Golf resurgence in Grand Bahama impresses island Sports Manager

Nuvolari Chotoosingh 

Nuvolari Chotoosingh is the Sports Manager in the Grand Bahama Tourism Office. It is to the benefit of the Ministry of Tourism that someone with the general knowledge of sports events organization and management is in place at this moment in time.

Presently, Chotoosingh is driving an exciting sports tourism initiative in Grand Bahama and he is aware that the sport of golf is one of the main items that will help him to propel the program in conjunction with independent stakeholders.

“Grand Bahama’s history factors golf prominently. We at the Ministry of Tourism in Grand Bahama, realize the significance of those who are helping us to promote sports tourism in the island and they can be assured that we will partner with them,’” Chotoosingh said recently.

Already this year, he had the pleasure of being in attendance for the launch of the Second Annual Edward St. George Memorial Golf Invitational Tournament, set for November. Then, on the March 4-5 weekend, the Seventh Annual Grand Bahama Open Golf Tournament was staged.

“There is enthusiasm about what’s happening in the island with golf events. We in the Ministry plan to do our part to contribute to the resurgence of the sport. Later this year, we want to be involved in a tournament that pays tribute to the late Percy Major,” Chotoosingh disclosed.

Last year, the Bahamas Golf Federation staged several events in Grand Bahama and it would be good if it is determined that they are scheduled on an annual basis. Along with the Grand Bahama Open and the Edward St. George Memorial, the BGF tourneys would form an excellent nucleus for the furtherance of the golf revival in Grand Bahama.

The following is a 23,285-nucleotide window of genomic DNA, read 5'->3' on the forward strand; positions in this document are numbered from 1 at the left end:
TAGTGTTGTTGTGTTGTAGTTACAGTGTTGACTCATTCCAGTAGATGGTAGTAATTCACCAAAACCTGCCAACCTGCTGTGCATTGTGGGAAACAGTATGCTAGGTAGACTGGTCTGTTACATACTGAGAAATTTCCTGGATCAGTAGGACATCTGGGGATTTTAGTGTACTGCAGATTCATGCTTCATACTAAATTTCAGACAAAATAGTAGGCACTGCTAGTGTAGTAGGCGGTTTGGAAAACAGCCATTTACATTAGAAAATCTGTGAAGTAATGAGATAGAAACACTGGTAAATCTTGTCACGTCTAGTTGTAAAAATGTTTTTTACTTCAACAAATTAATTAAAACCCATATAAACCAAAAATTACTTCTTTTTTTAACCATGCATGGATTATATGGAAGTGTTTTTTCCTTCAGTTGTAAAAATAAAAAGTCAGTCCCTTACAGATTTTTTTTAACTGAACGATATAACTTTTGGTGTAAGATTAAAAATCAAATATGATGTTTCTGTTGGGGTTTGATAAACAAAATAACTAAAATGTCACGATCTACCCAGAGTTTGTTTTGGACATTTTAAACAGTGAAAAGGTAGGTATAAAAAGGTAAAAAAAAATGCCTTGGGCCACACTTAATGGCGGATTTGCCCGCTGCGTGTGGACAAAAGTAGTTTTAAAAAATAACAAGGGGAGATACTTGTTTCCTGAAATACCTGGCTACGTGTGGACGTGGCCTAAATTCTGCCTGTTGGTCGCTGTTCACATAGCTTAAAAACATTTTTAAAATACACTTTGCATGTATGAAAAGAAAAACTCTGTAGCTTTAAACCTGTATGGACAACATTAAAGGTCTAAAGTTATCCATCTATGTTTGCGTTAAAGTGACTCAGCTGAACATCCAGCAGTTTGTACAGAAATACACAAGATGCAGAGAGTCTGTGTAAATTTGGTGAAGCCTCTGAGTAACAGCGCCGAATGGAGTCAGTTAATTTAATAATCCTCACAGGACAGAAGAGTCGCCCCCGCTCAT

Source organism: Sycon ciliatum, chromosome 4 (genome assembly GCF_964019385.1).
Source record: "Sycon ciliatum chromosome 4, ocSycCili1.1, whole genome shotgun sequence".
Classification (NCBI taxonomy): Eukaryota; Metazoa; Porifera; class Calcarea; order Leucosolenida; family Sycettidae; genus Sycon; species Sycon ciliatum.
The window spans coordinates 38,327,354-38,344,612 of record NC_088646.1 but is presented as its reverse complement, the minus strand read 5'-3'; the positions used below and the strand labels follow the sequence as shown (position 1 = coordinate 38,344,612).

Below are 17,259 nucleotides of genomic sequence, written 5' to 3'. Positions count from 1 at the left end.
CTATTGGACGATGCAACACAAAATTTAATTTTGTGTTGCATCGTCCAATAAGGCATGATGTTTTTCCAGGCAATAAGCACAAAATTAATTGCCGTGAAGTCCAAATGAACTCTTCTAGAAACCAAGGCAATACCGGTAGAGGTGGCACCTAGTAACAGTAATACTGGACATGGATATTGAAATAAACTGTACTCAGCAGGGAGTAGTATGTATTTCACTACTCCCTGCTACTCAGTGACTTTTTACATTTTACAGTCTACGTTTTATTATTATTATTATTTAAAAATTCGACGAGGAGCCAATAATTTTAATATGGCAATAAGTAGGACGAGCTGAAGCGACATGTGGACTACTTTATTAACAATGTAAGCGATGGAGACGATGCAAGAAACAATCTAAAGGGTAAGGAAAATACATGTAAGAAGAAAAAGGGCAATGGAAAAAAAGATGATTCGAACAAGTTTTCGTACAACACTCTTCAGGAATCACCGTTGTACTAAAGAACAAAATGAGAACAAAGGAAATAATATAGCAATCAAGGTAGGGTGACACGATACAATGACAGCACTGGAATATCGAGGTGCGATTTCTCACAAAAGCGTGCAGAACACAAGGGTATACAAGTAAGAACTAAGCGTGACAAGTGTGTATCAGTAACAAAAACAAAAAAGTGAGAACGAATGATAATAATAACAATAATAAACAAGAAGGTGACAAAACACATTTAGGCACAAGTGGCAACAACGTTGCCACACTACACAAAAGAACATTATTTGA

I can speak to the interest of the architects of the Edward St. George Memorial. The tourney actually was staged initially, as a follow-up to the highly successful Fred Higgs/Mychal Thompson Invitational organized several years ago by Ambrose Gouthro and I. Last September the inaugural Edward St. George event was responded to quite well and the two-fold thrust of saluting the supreme island investment czar, the late Edward St. George, proved to be quite motivating.

Grand Bahama Open founder Christ Harris had this to say about his event:

“The tournament came about because golf was so slow in Grand Bahama. It was decided to launch the tournament to build the sport. The tournament has been a success from the very beginning. It appealed to females and juniors and encouraged their participation.”

So, Chotoosingh’s enthusiasm regarding the golfing platform in Grand Bahama is understood.

He bears though the responsibility to be true to the ministry’s pledge to be a leading contributor in every way with independent stakeholders, in the continuance of the resurgence of golf in Grand Bahama.


• To respond to this column, kindly contact Fred Sturrup at


Published Wednesday, March, 15, 2017

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